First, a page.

According to the iPhoneDownloadBlog, a filter application has now become available for jail-broken devices:

. However, if your iPhone is jailbroken, head over to Cydia and add the following repo:

When you’re done, search for iAdKiller on Cydia and install the app. Finally, reboot your iPhone or iPod Touch, and voila!

As this move directly threatens developer’s earnings and thus the entire business model, I am sure that an extremely agressive reaction from Apple will follow. Watch closely…

Jul 052010

Centralized databases full of credit card records, etc are precious – it thus should come as no surprise that the iTunes App Store has been the target of all kinds of attacks recently.

The latest symptom was one Vietnamese publisher pushing 41 books into the top-50. TNW now has an interesting report starting out as follows:

On Sunday we reported details of how one specific app developer had managed to hack iTunes users accounts and use them to purchase his own apps – making it to the top of the iTunes charts.

As the story has developed, the problem has grown far more serious than initially thought – not just that one particular developer and his apps – the Apple App store is filled with App Farms being used to steal.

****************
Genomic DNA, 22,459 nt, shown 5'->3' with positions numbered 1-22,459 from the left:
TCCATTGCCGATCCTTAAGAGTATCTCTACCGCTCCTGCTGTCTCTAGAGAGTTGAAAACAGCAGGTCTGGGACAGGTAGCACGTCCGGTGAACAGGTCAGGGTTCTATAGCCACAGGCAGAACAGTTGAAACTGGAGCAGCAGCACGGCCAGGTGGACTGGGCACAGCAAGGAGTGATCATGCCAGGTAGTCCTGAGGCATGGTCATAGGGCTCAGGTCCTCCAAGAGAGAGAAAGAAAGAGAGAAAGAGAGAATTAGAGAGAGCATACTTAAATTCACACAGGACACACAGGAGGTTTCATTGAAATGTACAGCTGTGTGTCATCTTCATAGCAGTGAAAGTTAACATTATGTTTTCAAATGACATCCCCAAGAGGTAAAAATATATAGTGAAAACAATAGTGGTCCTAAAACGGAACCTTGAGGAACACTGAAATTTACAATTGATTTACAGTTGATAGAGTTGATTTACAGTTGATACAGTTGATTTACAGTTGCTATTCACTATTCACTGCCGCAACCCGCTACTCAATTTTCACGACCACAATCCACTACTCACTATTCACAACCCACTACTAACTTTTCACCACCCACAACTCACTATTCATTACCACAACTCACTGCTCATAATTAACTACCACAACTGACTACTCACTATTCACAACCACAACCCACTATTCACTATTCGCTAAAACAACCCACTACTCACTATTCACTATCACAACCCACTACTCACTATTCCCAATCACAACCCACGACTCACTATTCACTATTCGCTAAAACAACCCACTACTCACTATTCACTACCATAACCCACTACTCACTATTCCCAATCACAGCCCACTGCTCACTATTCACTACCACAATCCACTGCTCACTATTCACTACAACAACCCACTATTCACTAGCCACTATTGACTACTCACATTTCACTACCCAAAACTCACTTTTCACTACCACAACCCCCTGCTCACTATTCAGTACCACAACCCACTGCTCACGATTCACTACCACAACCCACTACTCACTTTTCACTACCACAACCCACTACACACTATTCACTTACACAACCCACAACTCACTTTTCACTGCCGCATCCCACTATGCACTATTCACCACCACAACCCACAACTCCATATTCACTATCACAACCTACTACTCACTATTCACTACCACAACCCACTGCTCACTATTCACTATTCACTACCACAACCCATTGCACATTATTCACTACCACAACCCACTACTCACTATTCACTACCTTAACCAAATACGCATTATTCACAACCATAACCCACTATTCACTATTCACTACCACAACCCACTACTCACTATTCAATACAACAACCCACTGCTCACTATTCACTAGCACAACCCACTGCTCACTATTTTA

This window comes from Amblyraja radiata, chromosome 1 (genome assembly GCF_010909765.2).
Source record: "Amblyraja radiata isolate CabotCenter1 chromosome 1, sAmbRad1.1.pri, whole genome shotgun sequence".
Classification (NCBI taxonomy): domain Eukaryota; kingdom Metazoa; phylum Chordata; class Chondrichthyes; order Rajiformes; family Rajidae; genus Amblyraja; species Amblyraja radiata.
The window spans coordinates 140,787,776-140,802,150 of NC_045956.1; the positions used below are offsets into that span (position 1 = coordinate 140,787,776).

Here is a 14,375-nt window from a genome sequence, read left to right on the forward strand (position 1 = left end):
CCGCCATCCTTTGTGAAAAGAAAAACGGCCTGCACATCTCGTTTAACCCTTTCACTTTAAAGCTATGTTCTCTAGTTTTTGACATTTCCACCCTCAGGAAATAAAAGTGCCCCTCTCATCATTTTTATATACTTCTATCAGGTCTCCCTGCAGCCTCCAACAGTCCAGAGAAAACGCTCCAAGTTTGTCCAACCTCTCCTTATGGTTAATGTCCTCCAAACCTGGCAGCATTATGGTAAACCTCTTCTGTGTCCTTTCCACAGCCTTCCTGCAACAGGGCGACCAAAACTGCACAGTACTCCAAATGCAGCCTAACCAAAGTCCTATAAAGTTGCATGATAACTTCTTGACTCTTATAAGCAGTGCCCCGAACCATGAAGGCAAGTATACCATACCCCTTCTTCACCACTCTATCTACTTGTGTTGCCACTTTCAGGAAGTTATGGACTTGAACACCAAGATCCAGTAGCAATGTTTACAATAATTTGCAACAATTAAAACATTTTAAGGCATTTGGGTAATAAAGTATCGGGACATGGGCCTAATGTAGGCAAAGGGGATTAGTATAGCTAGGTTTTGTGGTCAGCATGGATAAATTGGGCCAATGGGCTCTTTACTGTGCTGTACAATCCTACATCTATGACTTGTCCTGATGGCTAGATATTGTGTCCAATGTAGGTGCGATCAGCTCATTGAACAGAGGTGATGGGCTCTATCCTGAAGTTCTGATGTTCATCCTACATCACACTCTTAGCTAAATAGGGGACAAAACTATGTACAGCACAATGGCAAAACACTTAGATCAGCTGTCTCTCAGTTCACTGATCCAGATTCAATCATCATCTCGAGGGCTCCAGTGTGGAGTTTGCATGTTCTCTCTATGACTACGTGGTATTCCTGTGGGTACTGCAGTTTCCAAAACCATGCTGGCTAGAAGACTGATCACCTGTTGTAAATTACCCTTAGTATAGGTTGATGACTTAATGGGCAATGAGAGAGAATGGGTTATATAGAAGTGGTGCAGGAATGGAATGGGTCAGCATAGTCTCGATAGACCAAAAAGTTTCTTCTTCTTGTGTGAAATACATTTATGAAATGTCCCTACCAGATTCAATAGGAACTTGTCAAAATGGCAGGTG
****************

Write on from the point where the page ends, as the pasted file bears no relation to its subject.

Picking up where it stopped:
This post will give a complete run down of what we know and will be continue to be updated as we learn further details.

Find out more via the URL below:

Feb 022010

After the recent – and, in some countries, highly controversial – pulling of a few Nazi songs of questionable copyright provenience, Apple now has another issue on its hide: an application called iMussolini.

This 1.99$ application is essentially a “YouTube for lazy folks”, allowing you to access a few talks and speeches from a historic Italian politician:
iMussolini iMussolini   more fun for Apple

Let’s get this out upfront: I don’t give a rat’s ass about politics in Italy. I am hosted in Austria, so no discussions about politics on this blog either (but feel free to drop some IOS4 shots – in that case, your a$$ is covered to China by the austrian constitution). Let’s look at the tech behind it instead.

Apple’s DopeWars / Baby Shaker decision set a dangerous precedent for the Cupertinian company: it showed that it – unlike other ESD’s – is willing to pull content legal in the USA out of its iTunes store if enough people are annoyed by it.

This means that Apple has to expect all kinds of “whining” from now on to the end of its days – whenever someone is unhappy with an app, he gets himself a few thousand followers, a few paid journalists and starts the party. Apple then has to decide – do I piss off the guys currently protesting in front of my porch, or do I risk pissing off another bunch of folks by pulling the application?